What does the future of science look like? If you ask a hundred different people, you’ll get at least a hundred answers – ranging from colonies on Mars to the eradication of disease.
The truth is, no one knows.
And that uncertainty is precisely what’s so exciting about science. Anything is possible.
What is absolutely certain, however, is that to benefit from scientific exploration in the future, we must cultivate an environment where it can thrive today.
At Genentech, the world’s first biotechnology company, we have developed numerous breakthrough medicines through four decades of questioning conventional thinking and persevering through failure – and we have demonstrated what that environment can be. We believe the principles that have always guided us are fundamental to sustaining scientific innovation in the United States today.
The Jury’s Out Until The Data Are In.
Science searches for truth. Hypotheses are just starting points. The process is rigorous; there are no shortcuts. It makes failure far more likely than success. Evidence must be gathered, data must be recorded with accuracy and detail, and outcomes must be peer-reviewed and unhampered by personal beliefs. Without an environment of scientific integrity, the next game-changing discovery might never leave the lab.
While data are important to objectively finding truth, the questions we pose to generate data are just as critical. Scientific investigation demands that we challenge the status quo, question assumptions and explore uncharted territory. To do this in the best way possible we must strive for diversity – in every sense of the word. To find a cure for any disease, we need to be able to create hypotheses from all angles. Approaching any challenge from a single point of view is setting a course for failure.
Innovation doesn’t happen in a vacuum. You can’t go it alone. Scientists are part of an international community that’s constantly pushing the field forward. Patients and their families are vital contributors. The open exchange of information – whether presented at medical meetings, published in scientific journals, or shared though a social media post – helps science move faster.
Investing in Possibility.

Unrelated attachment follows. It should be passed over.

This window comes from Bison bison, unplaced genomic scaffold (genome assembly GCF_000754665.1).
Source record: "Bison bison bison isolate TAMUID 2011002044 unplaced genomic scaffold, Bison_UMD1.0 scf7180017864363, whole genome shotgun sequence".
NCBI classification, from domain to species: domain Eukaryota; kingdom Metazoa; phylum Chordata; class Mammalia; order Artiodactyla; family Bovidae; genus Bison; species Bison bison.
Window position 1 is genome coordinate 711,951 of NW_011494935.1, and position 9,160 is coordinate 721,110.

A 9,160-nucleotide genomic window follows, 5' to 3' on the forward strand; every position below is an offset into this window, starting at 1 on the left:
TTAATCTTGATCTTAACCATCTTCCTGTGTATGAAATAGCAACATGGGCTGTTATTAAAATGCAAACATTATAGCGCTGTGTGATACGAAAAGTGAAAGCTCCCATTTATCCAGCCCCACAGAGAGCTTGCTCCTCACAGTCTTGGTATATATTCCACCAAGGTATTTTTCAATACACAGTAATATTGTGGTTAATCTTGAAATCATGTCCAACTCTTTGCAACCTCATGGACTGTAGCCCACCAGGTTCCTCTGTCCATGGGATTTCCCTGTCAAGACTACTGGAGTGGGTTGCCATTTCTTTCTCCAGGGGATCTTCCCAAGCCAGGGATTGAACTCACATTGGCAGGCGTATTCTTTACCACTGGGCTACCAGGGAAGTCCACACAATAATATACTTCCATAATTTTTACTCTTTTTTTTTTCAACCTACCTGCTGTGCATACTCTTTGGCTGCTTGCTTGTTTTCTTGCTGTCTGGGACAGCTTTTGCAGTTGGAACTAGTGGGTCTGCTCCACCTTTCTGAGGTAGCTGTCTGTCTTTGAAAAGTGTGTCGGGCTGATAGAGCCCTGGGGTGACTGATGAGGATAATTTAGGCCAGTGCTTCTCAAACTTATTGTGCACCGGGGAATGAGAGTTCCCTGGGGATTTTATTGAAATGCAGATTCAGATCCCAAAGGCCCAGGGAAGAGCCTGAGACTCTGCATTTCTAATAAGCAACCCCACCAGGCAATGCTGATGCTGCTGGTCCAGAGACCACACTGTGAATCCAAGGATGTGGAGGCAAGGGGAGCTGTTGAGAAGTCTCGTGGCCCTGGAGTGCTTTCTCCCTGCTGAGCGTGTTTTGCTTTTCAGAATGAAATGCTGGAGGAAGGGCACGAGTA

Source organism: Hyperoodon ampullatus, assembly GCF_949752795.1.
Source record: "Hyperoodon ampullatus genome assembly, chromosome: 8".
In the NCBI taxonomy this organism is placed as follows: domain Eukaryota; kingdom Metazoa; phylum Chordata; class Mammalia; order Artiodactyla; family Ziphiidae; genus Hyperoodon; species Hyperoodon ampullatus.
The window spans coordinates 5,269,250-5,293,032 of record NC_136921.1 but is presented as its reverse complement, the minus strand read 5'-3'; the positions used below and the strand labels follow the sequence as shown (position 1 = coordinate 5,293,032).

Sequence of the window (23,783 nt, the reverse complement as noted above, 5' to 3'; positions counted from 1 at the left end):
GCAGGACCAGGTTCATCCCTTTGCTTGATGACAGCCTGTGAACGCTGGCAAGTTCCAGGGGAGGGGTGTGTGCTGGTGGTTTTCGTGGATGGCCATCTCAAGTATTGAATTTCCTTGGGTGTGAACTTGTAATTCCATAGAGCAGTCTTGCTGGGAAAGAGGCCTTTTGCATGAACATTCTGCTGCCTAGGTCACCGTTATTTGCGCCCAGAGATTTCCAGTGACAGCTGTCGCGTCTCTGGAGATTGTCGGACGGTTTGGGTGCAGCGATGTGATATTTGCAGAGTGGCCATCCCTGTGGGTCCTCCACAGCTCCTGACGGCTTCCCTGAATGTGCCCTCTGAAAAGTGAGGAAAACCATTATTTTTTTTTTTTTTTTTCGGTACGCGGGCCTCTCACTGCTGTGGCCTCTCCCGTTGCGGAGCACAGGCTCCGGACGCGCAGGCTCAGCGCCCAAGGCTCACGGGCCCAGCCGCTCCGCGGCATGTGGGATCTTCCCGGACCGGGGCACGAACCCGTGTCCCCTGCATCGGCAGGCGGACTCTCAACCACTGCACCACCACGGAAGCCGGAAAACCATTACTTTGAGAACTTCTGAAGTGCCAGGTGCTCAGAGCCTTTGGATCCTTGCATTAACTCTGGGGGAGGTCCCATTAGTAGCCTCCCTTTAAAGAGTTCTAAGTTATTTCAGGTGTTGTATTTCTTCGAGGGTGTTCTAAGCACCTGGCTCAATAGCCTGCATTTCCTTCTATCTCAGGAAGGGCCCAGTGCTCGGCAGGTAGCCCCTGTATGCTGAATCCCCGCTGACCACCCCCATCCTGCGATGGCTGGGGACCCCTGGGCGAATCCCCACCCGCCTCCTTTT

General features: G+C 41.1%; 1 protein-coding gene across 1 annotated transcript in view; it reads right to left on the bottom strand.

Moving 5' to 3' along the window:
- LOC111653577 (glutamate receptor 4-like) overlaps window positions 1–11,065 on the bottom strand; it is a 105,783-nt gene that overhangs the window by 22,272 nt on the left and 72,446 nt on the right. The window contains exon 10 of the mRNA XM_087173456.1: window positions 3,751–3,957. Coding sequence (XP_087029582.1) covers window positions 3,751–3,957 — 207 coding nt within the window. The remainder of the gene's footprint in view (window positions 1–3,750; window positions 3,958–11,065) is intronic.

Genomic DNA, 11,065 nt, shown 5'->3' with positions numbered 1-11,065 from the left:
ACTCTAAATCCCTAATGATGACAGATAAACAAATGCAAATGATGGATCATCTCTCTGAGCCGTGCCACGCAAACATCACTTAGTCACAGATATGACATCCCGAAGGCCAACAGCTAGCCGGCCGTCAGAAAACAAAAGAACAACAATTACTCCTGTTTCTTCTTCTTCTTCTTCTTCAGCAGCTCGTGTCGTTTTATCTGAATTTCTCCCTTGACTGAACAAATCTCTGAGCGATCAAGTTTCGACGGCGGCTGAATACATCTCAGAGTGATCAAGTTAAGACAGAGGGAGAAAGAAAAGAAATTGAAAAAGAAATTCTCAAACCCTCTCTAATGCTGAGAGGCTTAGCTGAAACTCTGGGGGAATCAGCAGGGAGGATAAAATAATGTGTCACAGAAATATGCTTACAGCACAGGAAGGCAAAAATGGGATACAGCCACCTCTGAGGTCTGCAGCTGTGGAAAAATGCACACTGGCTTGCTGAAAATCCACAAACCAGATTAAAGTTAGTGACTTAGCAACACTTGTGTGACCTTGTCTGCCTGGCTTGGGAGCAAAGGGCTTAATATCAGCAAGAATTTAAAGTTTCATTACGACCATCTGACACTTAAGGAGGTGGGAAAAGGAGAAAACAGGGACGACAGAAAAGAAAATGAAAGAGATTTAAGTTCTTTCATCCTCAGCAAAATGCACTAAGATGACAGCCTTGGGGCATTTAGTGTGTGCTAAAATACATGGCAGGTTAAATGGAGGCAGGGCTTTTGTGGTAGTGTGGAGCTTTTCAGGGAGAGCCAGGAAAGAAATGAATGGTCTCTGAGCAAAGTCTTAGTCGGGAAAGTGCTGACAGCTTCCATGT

Science can be a test of patience. The process is long. The promise of an idea in a lab might not be fully realized for 20 years. And a grade-school student sitting in a classroom today might be the one to do it.
Reliable and consistent public and private funding is vital at every stage in the process if we are to continue to push the boundaries of science for generations to come.
Last year we invested $10 billion – more than any other company – in research and development to discover medicines for some of the world’s most serious diseases. We also made substantial charitable contributions to support the advancement of scientific knowledge beyond our labs, including dedicating funding, skills and time to develop STEM education programs in our local communities.
But there’s still so much more to be done if we are to address the multitude of issues that depend upon scientific discovery.
At a time of significant public interest and discourse on science, I’m constantly reminded of the need to actively protect and uphold the fundamental principles that have sustained scientific discovery and progress at Genentech for more than 40 years. I also believe that it takes far more than one person, one company or even one country – we all have a collective responsibility to play a part in the advancement of science.
The exciting thing about this moment in time and the very nature of scientific discovery is that we can all participate. By working together, opening our minds to diverse opinions, engaging in education, or donating time and resources, we can all help to sustain a positive environment for science and make valuable contributions to the possibilities of the future, whatever they may be.
Over the course of the year, senior leaders from our industry will share their perspectives on the future of science and how they live these principles every day. So watch this space. The future of science is here. And we all play a part.